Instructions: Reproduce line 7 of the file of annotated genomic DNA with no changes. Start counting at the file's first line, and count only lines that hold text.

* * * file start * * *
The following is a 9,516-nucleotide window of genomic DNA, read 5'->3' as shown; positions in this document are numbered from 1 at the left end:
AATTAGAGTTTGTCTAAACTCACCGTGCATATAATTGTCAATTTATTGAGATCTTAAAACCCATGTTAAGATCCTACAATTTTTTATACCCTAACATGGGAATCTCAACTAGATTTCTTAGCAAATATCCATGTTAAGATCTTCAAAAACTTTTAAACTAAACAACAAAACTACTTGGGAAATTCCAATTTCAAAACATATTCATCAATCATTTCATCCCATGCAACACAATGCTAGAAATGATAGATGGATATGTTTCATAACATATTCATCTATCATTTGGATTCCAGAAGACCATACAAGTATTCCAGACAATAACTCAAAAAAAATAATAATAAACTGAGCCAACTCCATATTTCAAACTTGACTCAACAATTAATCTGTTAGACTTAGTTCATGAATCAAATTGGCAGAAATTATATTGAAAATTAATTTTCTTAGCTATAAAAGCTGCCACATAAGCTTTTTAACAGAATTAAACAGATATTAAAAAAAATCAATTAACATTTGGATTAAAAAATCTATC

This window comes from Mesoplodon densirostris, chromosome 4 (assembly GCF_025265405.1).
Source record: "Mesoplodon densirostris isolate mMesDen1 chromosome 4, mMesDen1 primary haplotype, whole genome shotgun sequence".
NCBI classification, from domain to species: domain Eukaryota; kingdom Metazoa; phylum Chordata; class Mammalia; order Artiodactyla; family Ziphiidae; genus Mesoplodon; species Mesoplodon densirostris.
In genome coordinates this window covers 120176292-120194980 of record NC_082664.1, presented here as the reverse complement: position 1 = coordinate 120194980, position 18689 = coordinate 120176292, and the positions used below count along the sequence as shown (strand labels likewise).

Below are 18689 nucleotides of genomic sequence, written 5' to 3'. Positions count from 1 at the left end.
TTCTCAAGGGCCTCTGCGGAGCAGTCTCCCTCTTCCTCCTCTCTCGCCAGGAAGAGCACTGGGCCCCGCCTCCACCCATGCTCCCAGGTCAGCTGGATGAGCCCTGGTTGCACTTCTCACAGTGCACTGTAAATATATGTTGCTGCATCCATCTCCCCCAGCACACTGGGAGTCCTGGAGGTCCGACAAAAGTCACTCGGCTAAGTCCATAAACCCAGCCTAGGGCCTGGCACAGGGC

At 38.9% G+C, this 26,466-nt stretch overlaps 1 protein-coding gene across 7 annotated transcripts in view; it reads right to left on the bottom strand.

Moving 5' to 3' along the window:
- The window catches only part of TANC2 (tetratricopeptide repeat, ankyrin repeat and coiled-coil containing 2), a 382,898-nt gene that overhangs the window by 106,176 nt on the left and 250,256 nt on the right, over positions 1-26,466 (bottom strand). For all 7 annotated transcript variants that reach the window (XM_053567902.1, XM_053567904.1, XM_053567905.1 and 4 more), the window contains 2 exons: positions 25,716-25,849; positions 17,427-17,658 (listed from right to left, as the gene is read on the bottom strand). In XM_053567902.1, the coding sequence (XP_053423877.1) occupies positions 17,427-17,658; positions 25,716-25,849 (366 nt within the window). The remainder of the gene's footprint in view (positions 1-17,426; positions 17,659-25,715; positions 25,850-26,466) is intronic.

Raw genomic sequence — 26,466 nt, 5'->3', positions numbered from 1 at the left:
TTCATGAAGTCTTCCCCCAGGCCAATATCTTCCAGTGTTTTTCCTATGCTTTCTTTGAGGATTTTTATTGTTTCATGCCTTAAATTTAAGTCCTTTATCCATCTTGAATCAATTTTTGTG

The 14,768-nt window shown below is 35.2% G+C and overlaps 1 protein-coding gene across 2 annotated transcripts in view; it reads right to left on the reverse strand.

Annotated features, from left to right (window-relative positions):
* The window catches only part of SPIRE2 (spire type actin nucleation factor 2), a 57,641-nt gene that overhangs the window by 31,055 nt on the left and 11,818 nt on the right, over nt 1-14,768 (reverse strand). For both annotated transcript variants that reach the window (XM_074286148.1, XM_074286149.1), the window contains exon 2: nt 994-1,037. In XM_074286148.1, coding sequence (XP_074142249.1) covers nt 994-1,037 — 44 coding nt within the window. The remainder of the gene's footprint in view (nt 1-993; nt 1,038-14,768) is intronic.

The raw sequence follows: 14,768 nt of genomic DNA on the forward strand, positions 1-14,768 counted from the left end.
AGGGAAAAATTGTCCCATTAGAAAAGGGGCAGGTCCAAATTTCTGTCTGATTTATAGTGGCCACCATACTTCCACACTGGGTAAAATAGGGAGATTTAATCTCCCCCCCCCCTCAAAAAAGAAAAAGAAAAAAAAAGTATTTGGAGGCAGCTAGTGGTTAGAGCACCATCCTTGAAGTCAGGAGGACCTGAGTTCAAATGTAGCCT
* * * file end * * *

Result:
Below are 18689 nucleotides of genomic sequence, written 5' to 3'. Positions count from 1 at the left end.